For Microsoft, Build 2015 was an opportunity to show off a diverse appearance

Image Credit: Channel 9

Last year, Microsoft CEO Satya Nadella made the news rounds for quite a few things, many of which were good. Nadella managed to be associated with raising the stock price of a stagnate Microsoft stock. Nadella was also linked to the reinvigorated interest the media was taking in reporting Microsoft news. However, one of his more known associations happened to be for some poorly worded approaches to gender equality in business.

During a sit down with Maria Klawe, president of Harvey Mudd College, during the Grace Hopper Celebration of Women in Computing, Satya made some controversial remarks about women asking for raises. Since the incident, Microsoft along with many in the tech sector have stringently been on a campaign to reiterate their efforts to address the gender gap in tech, as well as a disparity in diversity.

Image Credit: Channel 9

For Microsoft, they’ve made their involvement in Girls Who Code a priority, as well the promotions and position changes to women in management. Microsoft has also gathered attention for their various diversity programs over the years. Today at their Build developer conference, Microsoft continued to showcase the company’s efforts to diversify its appearance. Lara Rubbelke, Principal SDE at Microsoft, took the stage to talk code quite early on during the opening day keynote. Lara was named a Microsoft MVP recently, a title reserved for a small group of individuals within the company. Next up was Mike Bugembe, Chief Analytics Officer for JustGiving. Mike was eventually followed up by Agnieszka Girling, the Principal Group Program Manager for Microsoft, who took the stage to help deliver the news about the future of Android on Windows.  Prior to this; the only women who took to a Microsoft stage were Julie Larson-Green and Office 365 guru Julia White.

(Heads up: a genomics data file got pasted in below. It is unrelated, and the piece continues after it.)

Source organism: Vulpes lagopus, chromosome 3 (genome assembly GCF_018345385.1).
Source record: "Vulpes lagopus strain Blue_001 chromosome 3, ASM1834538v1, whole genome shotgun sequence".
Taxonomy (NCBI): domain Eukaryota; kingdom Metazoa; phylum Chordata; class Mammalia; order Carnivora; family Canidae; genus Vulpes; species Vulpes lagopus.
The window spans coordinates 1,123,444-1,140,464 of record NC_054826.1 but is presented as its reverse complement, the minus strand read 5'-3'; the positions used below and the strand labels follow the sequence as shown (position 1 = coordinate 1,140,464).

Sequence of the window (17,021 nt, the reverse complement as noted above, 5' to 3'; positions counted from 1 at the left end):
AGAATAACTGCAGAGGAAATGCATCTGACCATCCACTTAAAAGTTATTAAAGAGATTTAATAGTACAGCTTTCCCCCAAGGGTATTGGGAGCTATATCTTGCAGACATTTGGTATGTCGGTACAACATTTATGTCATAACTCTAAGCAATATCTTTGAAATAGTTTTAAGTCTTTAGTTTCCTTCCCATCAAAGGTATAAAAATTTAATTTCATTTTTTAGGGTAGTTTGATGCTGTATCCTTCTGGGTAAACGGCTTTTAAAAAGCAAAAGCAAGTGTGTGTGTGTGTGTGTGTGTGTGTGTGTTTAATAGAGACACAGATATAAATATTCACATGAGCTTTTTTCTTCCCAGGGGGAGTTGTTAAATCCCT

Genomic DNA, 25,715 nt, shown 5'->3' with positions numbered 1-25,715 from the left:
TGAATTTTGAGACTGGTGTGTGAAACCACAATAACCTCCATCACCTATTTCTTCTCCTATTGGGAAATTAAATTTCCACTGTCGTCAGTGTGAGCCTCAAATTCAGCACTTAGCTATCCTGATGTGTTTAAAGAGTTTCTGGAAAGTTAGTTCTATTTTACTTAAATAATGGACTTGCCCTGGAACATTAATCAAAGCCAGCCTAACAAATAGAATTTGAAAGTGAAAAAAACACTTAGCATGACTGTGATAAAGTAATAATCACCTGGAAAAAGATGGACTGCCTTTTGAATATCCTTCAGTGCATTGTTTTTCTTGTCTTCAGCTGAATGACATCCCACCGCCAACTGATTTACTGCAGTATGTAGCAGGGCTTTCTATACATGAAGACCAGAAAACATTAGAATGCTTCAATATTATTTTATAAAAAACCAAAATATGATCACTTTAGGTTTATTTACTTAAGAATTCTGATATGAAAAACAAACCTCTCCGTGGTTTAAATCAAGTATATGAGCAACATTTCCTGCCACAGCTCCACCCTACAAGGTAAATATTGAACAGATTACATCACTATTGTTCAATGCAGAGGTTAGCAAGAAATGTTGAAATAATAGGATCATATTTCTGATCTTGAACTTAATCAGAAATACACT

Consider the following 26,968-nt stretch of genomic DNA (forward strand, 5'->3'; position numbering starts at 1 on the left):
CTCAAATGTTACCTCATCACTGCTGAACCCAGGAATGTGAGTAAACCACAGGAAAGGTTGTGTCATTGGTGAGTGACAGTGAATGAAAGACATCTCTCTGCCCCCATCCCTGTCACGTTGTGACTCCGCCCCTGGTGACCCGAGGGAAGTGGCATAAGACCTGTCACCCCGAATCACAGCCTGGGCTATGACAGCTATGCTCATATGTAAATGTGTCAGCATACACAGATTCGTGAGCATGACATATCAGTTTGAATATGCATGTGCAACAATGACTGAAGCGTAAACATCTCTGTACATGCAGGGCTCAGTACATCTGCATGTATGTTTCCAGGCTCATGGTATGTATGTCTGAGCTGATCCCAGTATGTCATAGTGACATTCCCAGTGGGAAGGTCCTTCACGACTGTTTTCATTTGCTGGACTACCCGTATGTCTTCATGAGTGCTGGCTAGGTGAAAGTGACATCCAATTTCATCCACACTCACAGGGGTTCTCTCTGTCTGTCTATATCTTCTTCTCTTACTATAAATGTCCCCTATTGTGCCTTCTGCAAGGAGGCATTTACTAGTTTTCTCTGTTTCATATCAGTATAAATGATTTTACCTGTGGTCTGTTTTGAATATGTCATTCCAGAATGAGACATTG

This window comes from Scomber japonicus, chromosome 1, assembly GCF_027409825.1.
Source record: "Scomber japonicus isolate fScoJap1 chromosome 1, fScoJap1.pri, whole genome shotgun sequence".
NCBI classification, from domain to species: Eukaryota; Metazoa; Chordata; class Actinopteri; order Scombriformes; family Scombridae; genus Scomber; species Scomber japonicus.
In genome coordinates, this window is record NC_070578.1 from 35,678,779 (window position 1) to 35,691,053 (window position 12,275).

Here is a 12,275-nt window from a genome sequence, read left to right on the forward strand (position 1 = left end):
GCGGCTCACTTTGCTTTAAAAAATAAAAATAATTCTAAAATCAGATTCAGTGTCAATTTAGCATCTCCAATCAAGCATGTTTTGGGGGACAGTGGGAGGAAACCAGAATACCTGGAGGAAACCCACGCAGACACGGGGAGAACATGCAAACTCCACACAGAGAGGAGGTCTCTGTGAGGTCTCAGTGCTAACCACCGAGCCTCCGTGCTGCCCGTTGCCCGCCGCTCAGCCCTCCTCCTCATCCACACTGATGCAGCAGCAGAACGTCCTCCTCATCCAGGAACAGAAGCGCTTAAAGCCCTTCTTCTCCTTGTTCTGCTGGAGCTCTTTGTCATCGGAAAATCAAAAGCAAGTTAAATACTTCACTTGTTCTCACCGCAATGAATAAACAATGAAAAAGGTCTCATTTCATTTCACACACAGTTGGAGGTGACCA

Image Credit: Channel 9

It’s very encouraging sign to see Microsoft begin to shuffle their presenters up a bit. It’s also nice to see women who speak code, stepping up and being an example for future female developers.

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